SEO is now a vital cog in every successful business, and the main target everyone is aiming towards is bettering their rankings on popular search engines (Google, etc.). To achieve this, we hone in on specific keywords and utilise them within our blogs. Cultural differences, such as the local language they use, are manipulated to appeal to the target audience, as well as a variety of other important aspects.

Each country or region requires its own unique methods of conquering search results, so it’s important to delve deep into those for every area. Does the product appeal to that area? How can you attract interest there? What are their cultural norms?

Furthermore, subdomains and international URL extensions can also provide you a global platform. Using .fr for France, for example, will instil trust within the customer that you’re a trustworthy source.

Lucy Hurst, managing director of Sherbet Donkey Media (Company LinkedIn, Facebook, Instagram)

Having a Multi-National Team

One aspect that has really helped us expand is that although we are a small team, we are a global team. Our multi-national team is made up of globetrotters who have experienced living and working in different countries throughout their careers. Having such a wide range of international experience between us has so many benefits. It means we get different perspectives and can quickly tap into local networks.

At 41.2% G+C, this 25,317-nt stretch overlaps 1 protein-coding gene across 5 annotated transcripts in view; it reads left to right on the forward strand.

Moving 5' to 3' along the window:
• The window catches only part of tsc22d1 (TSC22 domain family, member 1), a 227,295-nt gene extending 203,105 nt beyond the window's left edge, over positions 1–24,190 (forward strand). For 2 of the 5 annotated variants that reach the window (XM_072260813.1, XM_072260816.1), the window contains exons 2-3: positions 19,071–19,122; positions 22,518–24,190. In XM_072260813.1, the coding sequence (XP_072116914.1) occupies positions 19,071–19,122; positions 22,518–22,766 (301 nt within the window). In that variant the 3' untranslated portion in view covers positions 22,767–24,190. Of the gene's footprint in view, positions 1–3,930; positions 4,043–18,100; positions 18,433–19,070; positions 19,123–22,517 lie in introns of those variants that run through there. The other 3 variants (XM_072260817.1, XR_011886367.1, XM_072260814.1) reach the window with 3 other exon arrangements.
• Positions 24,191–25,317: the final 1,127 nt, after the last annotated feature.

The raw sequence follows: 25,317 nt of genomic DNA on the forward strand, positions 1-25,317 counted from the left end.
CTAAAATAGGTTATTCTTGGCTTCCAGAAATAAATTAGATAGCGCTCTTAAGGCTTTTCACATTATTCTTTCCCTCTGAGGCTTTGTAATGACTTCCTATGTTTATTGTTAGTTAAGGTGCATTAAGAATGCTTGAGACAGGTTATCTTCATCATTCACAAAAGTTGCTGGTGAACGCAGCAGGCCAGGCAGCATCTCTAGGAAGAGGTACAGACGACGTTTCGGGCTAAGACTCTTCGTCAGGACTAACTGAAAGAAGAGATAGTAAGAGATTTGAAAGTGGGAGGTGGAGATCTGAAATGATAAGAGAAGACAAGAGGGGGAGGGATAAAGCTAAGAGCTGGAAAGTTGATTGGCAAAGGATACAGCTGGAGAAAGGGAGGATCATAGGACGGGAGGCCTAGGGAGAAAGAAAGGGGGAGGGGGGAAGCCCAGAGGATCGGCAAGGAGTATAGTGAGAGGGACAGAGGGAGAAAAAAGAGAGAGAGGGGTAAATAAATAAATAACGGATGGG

I can’t imagine trying to navigate international markets if the majority of your team is of one nationality and based in one country. We work remotely and are based all around the world, and although working across time zones brings its own challenges, it means that there is always someone available 24 hours a day, and we always have someone on the ground with local knowledge and connections in each of our locations.

Ryan Walker, CEO of Beyond Academy

Navigating Language Obstacles

Your progress may be slowed down by language obstacles. Don’t presume your target market knows your native language if you are the only one making content in that language.

You may translate your information into another language by using location-detection software. If you want to create numerous language versions of your website, think about hiring a freelance translator or using the countless tools already available.

Starting in English-speaking nations is an excellent choice until you feel ready to go on to other languages.

Harrison Tang, co-founder & CEO of Spokeo

Start Small

The key insight I’ve gained is the value of starting small and scaling strategically. At Cullen Jewellery, our first step towards international expansion was offering free international shipping. This might seem like a small move, but it was a calculated trial balloon to gauge global interest without overextending our resources. The response was overwhelmingly positive, confirming a strong demand for our products beyond Australia.